Op-Ed: Vote yes to divest!
Published: Monday, October 7, 2013
Updated: Monday, October 7, 2013 01:10
Think about how much money you and your parents pay in tuition for a semester at Tufts (or don’t think about it, if it makes you feel sick). If you are a typical first-year student and do not receive financial aid, you are paying approximately $58,780 for this semester.
As socially conscious students, most of us hope that we’re putting all of that money into an institution that cares about our future. Which is why it infuriates me — and hopefully, you too — to know that Tufts invests five percent of its endowment, or approximately 75 million dollars, in the fossil fuels industry. This means that we, as students who attend the school, are indirectly supporting an industry that is destroying our planet. By voting yes to the divestment referendum on Oct. 9, we can let Tufts know that a slightly higher operating budget is not worth environmental catastrophe.
Don’t believe that the climate crisis is that bad? Since the Industrial Revolution, global temperatures have risen 1.53 degrees F. This might seem like very little, but climate scientists warn that any warming greater than 3.6 degrees F may lead to irreversible changes to the climate, the results of which could be catastrophic. In order to stay below 3.6 degrees F, we need to act now. A report released in 2012 by PricewaterhouseCoopers found that even if fossil fuel consumption were to decrease by half, global temperatures might increase 6 degrees C by 2100.
The effects of climate change are being felt right now across the globe. According to the Intergovernmental Panel on Climate Change’s most recent assessment report, released last month, global sea levels have rose 7.4 inches from 1901 to 2010, which has been enough to eradicate 1,880 square miles of coastal marshes on the Louisiana coast. Additionally, a 2012 study sponsored by 20 countries found that failure to combat climate change now could lead to 100 million deaths worldwide by 2030.
Faced with these unpromising facts, it would be negligent and inhumane not to act now to address climate change, especially when we have the power to do so. By divesting, we are making a conscious decision not to support the fossil fuel industry. If entire cities including San Francisco, Seattle and Portland can divest, why can’t we?
Though the amount of money Tufts invests in fossil fuels is small relative to the wealth of these companies, decontaminating our portfolio would not only serve as an economic function. The five colleges that have already divested from fossil fuels — Sterling College, Green Mountain College, Hampshire College, College of the Atlantic and Unity College — all have relatively small endowments. Tufts’ divestiture would demonstrate the viability of institutional fossil fuel divestment on a larger scale, set a precedent for other colleges to follow and continue our legacy as a leader on environmental issues.
Divestment is an economic tactic that has been effective in the past. In the 1980s, colleges and entire cities divested from companies that supported South African apartheid, which ultimately led to the end of this practice. In the 1990s, similar divestment campaigns targeted at the tobacco industry caused tobacco companies to lose money and power. In the early 2000s, college divestment called for action against the genocide in Darfur. In short, divestment works, and it is doable.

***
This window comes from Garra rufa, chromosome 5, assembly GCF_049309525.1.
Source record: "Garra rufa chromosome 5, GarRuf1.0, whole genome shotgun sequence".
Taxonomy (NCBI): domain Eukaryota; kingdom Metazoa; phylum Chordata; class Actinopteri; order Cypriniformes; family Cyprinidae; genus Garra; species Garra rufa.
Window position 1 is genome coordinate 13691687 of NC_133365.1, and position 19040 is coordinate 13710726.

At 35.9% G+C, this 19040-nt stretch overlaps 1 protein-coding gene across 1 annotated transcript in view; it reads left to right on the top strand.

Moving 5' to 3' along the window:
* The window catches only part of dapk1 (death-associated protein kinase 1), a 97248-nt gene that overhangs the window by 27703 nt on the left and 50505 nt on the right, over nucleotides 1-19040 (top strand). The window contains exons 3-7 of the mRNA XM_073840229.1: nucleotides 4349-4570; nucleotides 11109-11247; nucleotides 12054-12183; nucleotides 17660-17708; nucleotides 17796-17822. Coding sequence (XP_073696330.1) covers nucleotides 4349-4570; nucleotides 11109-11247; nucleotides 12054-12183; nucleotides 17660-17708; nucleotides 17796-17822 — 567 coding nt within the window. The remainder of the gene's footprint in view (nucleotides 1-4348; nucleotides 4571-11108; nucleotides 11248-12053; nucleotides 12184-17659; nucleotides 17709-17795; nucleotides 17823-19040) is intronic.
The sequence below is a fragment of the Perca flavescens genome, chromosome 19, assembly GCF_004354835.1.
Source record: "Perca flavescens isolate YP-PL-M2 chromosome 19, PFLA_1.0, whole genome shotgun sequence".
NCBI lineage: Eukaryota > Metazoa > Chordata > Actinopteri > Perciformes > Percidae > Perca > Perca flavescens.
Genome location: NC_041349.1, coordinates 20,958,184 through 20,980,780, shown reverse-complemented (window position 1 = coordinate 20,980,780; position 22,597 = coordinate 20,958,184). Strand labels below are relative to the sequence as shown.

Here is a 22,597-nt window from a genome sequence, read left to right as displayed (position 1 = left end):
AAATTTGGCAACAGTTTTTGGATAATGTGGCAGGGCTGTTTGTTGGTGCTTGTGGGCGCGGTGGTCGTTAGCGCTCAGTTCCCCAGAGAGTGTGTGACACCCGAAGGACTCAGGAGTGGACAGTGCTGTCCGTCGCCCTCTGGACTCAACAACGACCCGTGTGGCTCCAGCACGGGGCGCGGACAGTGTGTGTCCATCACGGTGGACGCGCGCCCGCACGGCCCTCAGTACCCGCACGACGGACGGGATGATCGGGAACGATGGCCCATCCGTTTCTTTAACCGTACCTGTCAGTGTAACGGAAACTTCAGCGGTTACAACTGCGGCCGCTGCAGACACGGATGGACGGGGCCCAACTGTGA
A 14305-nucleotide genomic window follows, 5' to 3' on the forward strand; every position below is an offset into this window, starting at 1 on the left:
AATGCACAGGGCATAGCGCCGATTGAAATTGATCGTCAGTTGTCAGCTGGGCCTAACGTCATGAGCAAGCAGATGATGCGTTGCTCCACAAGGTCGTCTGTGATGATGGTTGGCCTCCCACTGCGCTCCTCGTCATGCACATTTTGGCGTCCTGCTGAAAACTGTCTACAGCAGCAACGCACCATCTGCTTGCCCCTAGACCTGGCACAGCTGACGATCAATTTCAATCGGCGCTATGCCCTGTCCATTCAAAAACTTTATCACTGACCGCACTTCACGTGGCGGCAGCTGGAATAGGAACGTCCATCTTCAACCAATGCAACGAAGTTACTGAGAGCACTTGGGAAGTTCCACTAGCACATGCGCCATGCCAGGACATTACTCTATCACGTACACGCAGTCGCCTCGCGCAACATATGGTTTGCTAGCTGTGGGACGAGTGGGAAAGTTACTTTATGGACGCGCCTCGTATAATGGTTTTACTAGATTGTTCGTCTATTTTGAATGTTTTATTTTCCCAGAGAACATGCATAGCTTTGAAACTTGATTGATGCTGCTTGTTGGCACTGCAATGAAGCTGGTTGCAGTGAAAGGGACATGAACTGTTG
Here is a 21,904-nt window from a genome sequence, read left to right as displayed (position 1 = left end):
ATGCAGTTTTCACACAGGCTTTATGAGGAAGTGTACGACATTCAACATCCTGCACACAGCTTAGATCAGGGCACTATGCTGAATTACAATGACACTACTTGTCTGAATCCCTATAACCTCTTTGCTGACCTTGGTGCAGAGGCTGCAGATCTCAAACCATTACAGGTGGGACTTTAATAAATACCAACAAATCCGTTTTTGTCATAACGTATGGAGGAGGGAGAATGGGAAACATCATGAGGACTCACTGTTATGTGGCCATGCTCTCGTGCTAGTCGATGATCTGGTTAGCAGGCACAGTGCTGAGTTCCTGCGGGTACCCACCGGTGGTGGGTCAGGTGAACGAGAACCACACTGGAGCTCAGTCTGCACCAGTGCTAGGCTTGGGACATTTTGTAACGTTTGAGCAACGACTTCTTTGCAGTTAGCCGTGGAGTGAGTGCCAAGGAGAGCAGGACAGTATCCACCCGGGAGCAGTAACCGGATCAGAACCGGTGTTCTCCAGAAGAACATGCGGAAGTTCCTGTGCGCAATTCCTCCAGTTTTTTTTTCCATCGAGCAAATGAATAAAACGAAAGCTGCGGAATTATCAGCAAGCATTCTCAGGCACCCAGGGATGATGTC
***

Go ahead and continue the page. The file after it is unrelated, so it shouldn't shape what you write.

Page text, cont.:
All divestment entails is selling stock Tufts invests in companies that extract fossil fuels and in mutual funds that support them. The Tufts Divestment campaign asks Tufts “to request that all of its fund managers apply a negative screen for the 200 publicly traded companies that hold the vast majority of the world’s carbon reserves.”
Financial experts can apply a negative screen to a fund, which is a policy not to invest in uncertain industries, often for reasons of corporate social responsibility. Many funds that colleges are invested in, for instance, already have a negative screen in place to screen out investments in tobacco companies. A similar screen could be put in place for fossil fuels. Negative screens against harmful industries are common practice in socially responsible investing. As an institution dedicated to furthering the human condition, Tufts has a responsibility to be a responsible investor and employ a negative screen against industries which pose a clear and imminent threat to humanity.
It is important to note that divestment will not affect Tufts’ ability to provide financial aid and will not hurt future investments. Numerous studies confirm this. A study released by the investment management firm Phillips, Hager & North concluded that “socially responsible investing” does not decrease investment returns. An analysis released this past January by the Aperio Group, a socially responsible investment-management firm, found that divesting from fossil-fuel companies does not deduct value from a college’s portfolio, and it adds a negligible risk to investors (a less than 0.001 percent risk increase).
Divestment is a small step towards a greener future, so with this referendum vote, we can register our intent to take on the climate crisis here at Tufts. Considering the U.S. Government’s failure to pass significant legislation to combat climate change and reduce our fossil fuel consumption, it is up to us as citizens to show that we will not stand for climate injustice. Come Wednesday, we have the power to fix this growing global crisis. We have the power to influence what kind of world we enter when we graduate. We have the power to vote yes.